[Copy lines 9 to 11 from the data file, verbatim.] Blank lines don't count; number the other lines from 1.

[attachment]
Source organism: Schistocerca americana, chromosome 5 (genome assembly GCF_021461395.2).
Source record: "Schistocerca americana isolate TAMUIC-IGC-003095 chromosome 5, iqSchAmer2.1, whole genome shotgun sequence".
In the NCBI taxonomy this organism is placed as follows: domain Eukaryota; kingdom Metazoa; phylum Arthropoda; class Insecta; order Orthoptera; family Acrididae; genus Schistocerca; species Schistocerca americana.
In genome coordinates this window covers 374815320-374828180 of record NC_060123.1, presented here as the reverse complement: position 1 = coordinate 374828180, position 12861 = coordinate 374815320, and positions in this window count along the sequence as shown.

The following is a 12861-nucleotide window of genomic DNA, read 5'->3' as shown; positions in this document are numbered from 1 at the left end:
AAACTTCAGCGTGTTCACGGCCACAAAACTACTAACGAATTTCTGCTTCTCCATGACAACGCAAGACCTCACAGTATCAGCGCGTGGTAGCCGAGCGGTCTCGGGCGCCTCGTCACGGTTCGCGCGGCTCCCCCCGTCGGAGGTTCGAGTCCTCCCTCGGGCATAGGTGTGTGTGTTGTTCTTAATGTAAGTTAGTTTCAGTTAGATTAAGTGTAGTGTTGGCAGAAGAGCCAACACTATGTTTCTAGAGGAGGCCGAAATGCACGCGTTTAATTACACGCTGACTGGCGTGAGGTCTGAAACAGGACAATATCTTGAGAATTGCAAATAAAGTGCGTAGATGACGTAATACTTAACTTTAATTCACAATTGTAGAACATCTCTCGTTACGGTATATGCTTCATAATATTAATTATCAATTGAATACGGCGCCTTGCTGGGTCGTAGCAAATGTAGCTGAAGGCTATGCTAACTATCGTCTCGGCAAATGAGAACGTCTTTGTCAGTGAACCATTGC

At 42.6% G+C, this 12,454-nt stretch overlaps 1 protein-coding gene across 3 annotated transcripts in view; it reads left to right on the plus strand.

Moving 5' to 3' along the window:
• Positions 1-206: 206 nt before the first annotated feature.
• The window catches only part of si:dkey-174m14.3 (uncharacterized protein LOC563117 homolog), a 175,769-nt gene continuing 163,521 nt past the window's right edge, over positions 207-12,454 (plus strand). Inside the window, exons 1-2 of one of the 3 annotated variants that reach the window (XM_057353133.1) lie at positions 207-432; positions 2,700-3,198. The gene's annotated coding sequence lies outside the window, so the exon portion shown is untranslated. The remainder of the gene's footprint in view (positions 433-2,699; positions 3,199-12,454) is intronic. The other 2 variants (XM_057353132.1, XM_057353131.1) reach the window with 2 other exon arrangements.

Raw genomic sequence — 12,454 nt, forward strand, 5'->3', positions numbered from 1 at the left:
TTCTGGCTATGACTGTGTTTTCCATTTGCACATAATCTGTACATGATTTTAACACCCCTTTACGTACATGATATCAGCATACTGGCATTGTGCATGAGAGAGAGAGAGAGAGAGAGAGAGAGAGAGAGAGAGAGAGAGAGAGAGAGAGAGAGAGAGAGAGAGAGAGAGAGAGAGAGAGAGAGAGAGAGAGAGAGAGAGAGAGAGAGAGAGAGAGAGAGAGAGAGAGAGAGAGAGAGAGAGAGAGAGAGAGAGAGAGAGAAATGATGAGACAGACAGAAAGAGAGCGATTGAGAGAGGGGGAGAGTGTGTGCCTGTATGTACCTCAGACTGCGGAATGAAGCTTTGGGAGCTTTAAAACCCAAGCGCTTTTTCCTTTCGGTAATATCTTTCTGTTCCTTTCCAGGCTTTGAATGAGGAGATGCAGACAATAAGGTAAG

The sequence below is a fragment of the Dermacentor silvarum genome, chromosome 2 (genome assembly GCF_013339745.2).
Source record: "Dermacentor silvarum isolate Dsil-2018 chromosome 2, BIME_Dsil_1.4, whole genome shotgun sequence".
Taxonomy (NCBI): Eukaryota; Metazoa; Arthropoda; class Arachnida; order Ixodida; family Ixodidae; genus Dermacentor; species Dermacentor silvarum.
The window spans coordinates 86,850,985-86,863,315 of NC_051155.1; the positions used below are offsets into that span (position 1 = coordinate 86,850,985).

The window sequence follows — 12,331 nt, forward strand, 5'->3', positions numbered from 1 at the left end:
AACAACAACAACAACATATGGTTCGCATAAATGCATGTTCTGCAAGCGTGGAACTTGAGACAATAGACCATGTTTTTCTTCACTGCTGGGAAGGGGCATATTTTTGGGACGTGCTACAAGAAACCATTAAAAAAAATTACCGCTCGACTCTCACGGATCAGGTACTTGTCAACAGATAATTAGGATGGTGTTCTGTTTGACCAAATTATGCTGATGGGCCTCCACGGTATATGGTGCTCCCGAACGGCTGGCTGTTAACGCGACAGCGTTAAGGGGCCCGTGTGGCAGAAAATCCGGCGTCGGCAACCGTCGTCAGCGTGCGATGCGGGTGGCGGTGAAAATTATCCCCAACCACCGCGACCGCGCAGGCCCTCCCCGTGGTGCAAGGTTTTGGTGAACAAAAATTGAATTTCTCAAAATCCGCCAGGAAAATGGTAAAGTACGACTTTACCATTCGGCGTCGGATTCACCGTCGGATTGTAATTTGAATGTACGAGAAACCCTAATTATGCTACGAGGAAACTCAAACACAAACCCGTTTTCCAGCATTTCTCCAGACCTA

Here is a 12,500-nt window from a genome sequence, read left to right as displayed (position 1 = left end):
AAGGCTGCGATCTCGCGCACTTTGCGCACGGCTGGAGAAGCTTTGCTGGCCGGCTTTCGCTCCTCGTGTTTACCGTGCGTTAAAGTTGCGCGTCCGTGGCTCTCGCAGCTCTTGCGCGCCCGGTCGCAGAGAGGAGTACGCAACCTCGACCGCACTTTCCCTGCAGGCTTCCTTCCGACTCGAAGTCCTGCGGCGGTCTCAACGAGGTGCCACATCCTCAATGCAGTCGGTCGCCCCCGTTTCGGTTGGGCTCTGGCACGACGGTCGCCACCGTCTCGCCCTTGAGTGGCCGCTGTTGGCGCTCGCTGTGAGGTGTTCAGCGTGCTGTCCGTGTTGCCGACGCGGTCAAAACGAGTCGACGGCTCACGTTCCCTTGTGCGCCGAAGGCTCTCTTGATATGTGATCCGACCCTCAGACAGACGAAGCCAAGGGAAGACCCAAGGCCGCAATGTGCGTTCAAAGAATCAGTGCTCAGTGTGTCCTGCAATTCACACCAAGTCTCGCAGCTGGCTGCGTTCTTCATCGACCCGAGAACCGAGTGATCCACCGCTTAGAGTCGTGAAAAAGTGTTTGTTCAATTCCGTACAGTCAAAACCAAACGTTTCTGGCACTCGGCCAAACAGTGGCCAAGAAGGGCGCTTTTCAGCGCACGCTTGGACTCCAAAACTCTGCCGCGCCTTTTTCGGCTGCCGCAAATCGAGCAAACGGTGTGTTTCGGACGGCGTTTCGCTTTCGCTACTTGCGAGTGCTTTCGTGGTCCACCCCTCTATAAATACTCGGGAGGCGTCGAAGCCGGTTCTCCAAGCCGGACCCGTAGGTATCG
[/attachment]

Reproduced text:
• Positions 1-206: 206 nt before the first annotated feature.
• The window catches only part of si:dkey-174m14.3 (uncharacterized protein LOC563117 homolog), a 175,769-nt gene continuing 163,521 nt past the window's right edge, over positions 207-12,454 (plus strand). Inside the window, exons 1-2 of one of the 3 annotated variants that reach the window (XM_057353133.1) lie at positions 207-432; positions 2,700-3,198. The gene's annotated coding sequence lies outside the window, so the exon portion shown is untranslated. The remainder of the gene's footprint in view (positions 433-2,699; positions 3,199-12,454) is intronic. The other 2 variants (XM_057353132.1, XM_057353131.1) reach the window with 2 other exon arrangements.

Raw genomic sequence — 12,454 nt, forward strand, 5'->3', positions numbered from 1 at the left: